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Periodicals > Link-Up Digital
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The Highs and Lows of Wi-Fi
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Link-Up Digital

One of the most successful digital technologies of the past decade has been Wi-Fi. From home networks and college campuses to coffee shops and airports, Wi-Fi is a convenient and inexpensive way to connect multiple PCs, smartphones, tablet computers, game consoles, and other digital devices to the Internet.

Wi-Fi, which stands for wireless fidelity, is the name of an increasingly popular wireless networking technology based on radio waves. Instead of communicating through a cable, devices connect over the air.

These days most digital portable devices have Wi-Fi adapters built in. You can buy inexpensive Wi-Fi adapters for desktop PCs as well as many newer televisions. With Wi-Fi enabled TVs, you can watch videos, movies, and shows from www.YouTube.com and www.Hulu.com for free and movies and shows from www.Netflix.com inexpensively.

More and more "hotspots" allow for free (and sometimes pay) Wi-Fi access to the Internet. According to a new study by market research firm In-Stat (www.in-stat.com), the number of Wi-Fi hotspot locales is expected to increase to one million by 2013.

The In-Stat report also indicates that although transportation and convention centers make up a small percentage of total hotspots, they account for nearly 30% of the total connects, indicating heavy usage.

Besides the usual locales, hotspots are also found at military bases, hospitals, gas stations, department stores, supermarkets, and RV parks and campgrounds.

Notebook computers continue to account for the majority of connects at hotspots today, according to In-Stat, but the use of smartphones and tablet computers is increasing rapidly.

Wi-Fi access to the Internet isn't without its risks and problems. At the top of the list is security. Accessing the Internet at a free public hotspot, in a worst-case scenario, can allow identity thieves to steal your Social Security number, bank log-in name and password, and other personal information.

One trick is for crooks to set up a rogue Wi-Fi network that looks just like the legitimate one of the library or coffee shop you're visiting but that lets crooks see and harvest the information they need to steal from you.

How to avoid this?

If you're at a hotspot that doesn't require a password, assume that whatever you type in can be read by someone else, not that it will, but that it can. It only makes sense then to avoid doing online banking, paying for something you buy through PayPal, or anything else that's sensitive.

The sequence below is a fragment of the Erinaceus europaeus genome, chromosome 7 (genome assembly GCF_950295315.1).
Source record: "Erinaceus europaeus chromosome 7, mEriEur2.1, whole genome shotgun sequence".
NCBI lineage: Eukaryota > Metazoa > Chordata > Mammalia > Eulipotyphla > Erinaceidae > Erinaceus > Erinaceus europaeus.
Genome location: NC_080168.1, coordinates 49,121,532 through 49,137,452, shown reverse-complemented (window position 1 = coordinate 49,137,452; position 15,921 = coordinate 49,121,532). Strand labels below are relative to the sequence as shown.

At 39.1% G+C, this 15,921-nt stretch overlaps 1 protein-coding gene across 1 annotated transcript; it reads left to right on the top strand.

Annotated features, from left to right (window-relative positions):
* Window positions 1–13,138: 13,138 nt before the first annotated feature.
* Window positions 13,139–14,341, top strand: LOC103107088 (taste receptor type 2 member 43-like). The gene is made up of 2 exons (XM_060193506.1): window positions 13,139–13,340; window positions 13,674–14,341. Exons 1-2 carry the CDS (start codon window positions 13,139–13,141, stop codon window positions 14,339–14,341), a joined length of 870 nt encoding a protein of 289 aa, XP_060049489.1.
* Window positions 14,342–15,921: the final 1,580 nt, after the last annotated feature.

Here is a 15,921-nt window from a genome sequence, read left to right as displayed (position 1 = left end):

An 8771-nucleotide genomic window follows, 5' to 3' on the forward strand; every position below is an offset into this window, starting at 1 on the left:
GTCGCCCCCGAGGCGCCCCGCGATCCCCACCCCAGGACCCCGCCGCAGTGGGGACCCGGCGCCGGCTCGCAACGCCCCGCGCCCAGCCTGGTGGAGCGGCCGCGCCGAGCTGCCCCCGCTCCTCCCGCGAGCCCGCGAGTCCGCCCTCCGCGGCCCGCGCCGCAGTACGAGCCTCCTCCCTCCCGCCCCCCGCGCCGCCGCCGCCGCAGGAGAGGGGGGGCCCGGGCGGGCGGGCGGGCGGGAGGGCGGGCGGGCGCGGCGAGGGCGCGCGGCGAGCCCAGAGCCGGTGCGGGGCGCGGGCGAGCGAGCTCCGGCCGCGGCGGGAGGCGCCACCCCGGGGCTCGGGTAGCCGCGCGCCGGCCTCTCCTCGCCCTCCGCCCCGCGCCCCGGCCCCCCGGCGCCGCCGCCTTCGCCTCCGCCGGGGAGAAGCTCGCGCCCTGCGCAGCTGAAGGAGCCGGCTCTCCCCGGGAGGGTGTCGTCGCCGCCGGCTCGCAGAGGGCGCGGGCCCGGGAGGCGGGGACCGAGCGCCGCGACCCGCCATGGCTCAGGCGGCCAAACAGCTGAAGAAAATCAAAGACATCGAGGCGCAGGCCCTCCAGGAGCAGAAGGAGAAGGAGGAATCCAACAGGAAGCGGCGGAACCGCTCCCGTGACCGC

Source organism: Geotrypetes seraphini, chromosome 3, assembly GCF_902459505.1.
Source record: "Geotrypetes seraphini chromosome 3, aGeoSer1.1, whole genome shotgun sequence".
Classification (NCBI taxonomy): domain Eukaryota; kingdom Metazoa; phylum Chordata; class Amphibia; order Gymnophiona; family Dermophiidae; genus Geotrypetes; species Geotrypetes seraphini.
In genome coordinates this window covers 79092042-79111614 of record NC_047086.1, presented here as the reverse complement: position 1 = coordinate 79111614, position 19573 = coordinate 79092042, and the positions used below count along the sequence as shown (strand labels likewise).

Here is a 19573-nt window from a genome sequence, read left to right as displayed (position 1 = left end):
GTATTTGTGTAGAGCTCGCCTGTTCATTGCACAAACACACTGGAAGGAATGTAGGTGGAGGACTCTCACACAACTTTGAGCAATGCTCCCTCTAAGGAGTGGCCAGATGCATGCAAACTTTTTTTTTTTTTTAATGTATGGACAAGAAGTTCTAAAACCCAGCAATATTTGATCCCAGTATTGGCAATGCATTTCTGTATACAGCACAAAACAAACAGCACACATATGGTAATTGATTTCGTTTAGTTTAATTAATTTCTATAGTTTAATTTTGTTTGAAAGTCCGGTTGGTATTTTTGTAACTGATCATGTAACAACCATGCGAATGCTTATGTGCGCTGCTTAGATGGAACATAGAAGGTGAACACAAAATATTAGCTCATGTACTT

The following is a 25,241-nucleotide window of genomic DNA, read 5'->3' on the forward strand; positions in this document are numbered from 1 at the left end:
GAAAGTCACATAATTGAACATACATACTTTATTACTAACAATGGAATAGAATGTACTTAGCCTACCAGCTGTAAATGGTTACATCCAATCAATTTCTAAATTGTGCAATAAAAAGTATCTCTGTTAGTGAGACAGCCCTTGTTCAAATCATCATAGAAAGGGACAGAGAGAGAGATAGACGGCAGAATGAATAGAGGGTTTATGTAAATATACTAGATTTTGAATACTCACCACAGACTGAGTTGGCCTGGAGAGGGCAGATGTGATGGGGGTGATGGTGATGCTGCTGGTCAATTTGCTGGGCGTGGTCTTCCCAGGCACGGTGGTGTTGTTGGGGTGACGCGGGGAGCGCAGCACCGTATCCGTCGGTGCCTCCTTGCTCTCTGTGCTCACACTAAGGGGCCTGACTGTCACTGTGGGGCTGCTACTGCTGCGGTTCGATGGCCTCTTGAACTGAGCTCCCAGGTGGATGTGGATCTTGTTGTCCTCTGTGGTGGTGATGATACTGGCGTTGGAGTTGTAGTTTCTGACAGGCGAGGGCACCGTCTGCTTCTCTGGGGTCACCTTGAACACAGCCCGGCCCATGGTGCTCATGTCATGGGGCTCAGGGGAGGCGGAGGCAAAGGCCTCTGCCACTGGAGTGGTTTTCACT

If you have to type in a password, and you have a choice between a WEP or WPA/WPA2-type passkey, chose the newer and more secure WPA or WPA2. WEP can easily be cracked, so avoid communicating anything sensitive here too if possible.

Even if you have access to WPA2 encryption, your data is secure only to those who aren't accessing the Internet from the same hotspot. A snoop two seats over using wireless packet analyzer software may be able to see what you type.

To prevent this, stick with Web software that uses HTTPS security, such as Gmail and Google Apps or your corporate Webmail system if you have one. Similarly, type in “https:” to access Web sites such as Twitter, Facebook, and any others that permit it.

If you're traveling on business and your company offers a secure virtual private network (VPN), use that at a public hotspot. If you don't have access to one, another option is to sign up for a free VPN service such as Hotspot Shield from AnchorFree (www.anchorfree.com). You download and install the software before you use a public hotspot.

Home Wi-Fi networks also present security and other challenges. Many people don't turn on security when setting up a home Wi-Fi network, which can enable a neighbor to capture your personal information as well as freeload off your Internet connection.

Securing your home Wi-Fi simply requires using a software program and typing in the passkey whenever you add a new device to the network. Another trick sometimes recommended is choosing an intimidating network name (SSID) such as c:\virus.exe to scare off nosy neighbors. Alternately, you can disable SSID broadcasting, which hides your network's name.

The usable distance inside for a Wi-Fi signal is typically 50 to 100 feet. Brick or concrete walls can reduce signal strength. Large apartment complexes can be subjected to "Wi-Fi pollution," degrading the connection, if there are too many users in a concentrated area. 

Finally, some household electronics such as cordless phones and baby monitors can interfere with a Wi-Fi signal. Look for those that don't use the 2.4GHz or 5.8GHz bands.


Reid Goldsborough is a syndicated columnist and author of the book Straight Talk About the Information Superhighway. He can be reached at reidgoldsborough@gmail.com.


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